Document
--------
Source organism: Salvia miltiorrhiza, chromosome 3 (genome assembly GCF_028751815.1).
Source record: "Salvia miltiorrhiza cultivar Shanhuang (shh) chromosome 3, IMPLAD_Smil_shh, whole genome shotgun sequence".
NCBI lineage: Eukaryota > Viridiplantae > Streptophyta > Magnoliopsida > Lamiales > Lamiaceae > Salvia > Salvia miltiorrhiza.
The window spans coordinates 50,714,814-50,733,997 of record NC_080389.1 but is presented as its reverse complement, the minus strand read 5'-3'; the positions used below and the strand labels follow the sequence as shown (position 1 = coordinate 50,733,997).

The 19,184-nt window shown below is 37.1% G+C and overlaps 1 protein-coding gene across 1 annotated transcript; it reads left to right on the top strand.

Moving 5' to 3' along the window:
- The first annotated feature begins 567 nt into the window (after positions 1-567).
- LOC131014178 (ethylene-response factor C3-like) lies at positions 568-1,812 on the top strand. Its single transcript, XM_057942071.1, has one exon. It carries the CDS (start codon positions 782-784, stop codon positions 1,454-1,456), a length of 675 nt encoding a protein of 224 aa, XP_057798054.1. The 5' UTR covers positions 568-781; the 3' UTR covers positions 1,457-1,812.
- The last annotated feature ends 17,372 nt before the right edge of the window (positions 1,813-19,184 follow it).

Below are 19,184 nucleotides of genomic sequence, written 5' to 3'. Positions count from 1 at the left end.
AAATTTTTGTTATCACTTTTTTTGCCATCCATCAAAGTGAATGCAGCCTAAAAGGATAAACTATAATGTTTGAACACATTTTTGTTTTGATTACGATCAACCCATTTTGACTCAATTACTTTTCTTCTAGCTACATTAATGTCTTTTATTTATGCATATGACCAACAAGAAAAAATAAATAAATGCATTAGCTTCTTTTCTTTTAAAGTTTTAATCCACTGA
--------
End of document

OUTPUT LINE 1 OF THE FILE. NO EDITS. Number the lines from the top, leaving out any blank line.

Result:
Source organism: Salvia miltiorrhiza, chromosome 3 (genome assembly GCF_028751815.1).